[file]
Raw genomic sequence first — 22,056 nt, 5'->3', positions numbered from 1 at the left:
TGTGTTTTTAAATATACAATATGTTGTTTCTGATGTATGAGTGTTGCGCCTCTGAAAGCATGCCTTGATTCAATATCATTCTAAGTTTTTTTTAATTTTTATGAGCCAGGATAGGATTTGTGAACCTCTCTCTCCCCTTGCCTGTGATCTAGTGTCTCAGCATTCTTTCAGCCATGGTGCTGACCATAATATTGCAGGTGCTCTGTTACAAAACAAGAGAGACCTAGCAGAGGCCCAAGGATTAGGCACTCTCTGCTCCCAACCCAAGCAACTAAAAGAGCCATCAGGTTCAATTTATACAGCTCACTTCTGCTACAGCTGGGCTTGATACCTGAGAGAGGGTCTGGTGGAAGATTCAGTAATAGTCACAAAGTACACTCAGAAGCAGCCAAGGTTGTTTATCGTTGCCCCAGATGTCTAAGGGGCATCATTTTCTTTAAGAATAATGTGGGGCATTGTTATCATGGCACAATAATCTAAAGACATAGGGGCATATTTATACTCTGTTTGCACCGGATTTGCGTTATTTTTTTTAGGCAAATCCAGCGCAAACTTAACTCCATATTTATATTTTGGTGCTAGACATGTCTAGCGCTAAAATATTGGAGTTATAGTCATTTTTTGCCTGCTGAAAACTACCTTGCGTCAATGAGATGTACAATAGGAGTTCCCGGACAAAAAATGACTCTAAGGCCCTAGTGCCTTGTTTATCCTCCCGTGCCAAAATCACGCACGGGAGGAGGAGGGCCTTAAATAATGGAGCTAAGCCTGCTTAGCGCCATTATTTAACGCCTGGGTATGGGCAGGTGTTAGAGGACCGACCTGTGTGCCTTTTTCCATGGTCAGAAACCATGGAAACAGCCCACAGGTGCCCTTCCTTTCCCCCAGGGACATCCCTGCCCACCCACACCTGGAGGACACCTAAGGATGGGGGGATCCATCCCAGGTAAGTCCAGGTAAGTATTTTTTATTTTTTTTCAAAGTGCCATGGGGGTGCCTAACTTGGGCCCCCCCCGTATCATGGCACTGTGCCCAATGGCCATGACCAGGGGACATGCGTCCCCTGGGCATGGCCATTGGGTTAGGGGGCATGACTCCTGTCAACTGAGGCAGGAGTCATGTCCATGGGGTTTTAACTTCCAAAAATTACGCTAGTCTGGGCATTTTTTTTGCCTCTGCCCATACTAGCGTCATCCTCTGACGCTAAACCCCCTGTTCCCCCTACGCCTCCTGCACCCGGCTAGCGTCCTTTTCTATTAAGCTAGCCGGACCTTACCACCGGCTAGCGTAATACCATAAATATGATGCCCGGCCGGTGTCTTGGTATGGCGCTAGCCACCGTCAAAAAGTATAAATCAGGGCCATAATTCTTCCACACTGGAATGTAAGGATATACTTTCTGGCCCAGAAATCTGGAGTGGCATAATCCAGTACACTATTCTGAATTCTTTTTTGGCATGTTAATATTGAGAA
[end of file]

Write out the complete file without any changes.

Raw genomic sequence first — 22,056 nt, 5'->3', positions numbered from 1 at the left:
TGTGTTTTTAAATATACAATATGTTGTTTCTGATGTATGAGTGTTGCGCCTCTGAAAGCATGCCTTGATTCAATATCATTCTAAGTTTTTTTTAATTTTTATGAGCCAGGATAGGATTTGTGAACCTCTCTCTCCCCTTGCCTGTGATCTAGTGTCTCAGCATTCTTTCAGCCATGGTGCTGACCATAATATTGCAGGTGCTCTGTTACAAAACAAGAGAGACCTAGCAGAGGCCCAAGGATTAGGCACTCTCTGCTCCCAACCCAAGCAACTAAAAGAGCCATCAGGTTCAATTTATACAGCTCACTTCTGCTACAGCTGGGCTTGATACCTGAGAGAGGGTCTGGTGGAAGATTCAGTAATAGTCACAAAGTACACTCAGAAGCAGCCAAGGTTGTTTATCGTTGCCCCAGATGTCTAAGGGGCATCATTTTCTTTAAGAATAATGTGGGGCATTGTTATCATGGCACAATAATCTAAAGACATAGGGGCATATTTATACTCTGTTTGCACCGGATTTGCGTTATTTTTTTTAGGCAAATCCAGCGCAAACTTAACTCCATATTTATATTTTGGTGCTAGACATGTCTAGCGCTAAAATATTGGAGTTATAGTCATTTTTTGCCTGCTGAAAACTACCTTGCGTCAATGAGATGTACAATAGGAGTTCCCGGACAAAAAATGACTCTAAGGCCCTAGTGCCTTGTTTATCCTCCCGTGCCAAAATCACGCACGGGAGGAGGAGGGCCTTAAATAATGGAGCTAAGCCTGCTTAGCGCCATTATTTAACGCCTGGGTATGGGCAGGTGTTAGAGGACCGACCTGTGTGCCTTTTTCCATGGTCAGAAACCATGGAAACAGCCCACAGGTGCCCTTCCTTTCCCCCAGGGACATCCCTGCCCACCCACACCTGGAGGACACCTAAGGATGGGGGGATCCATCCCAGGTAAGTCCAGGTAAGTATTTTTTATTTTTTTTCAAAGTGCCATGGGGGTGCCTAACTTGGGCCCCCCCCGTATCATGGCACTGTGCCCAATGGCCATGACCAGGGGACATGCGTCCCCTGGGCATGGCCATTGGGTTAGGGGGCATGACTCCTGTCAACTGAGGCAGGAGTCATGTCCATGGGGTTTTAACTTCCAAAAATTACGCTAGTCTGGGCATTTTTTTTGCCTCTGCCCATACTAGCGTCATCCTCTGACGCTAAACCCCCTGTTCCCCCTACGCCTCCTGCACCCGGCTAGCGTCCTTTTCTATTAAGCTAGCCGGACCTTACCACCGGCTAGCGTAATACCATAAATATGATGCCCGGCCGGTGTCTTGGTATGGCGCTAGCCACCGTCAAAAAGTATAAATCAGGGCCATAATTCTTCCACACTGGAATGTAAGGATATACTTTCTGGCCCAGAAATCTGGAGTGGCATAATCCAGTACACTATTCTGAATTCTTTTTTGGCATGTTAATATTGAGAA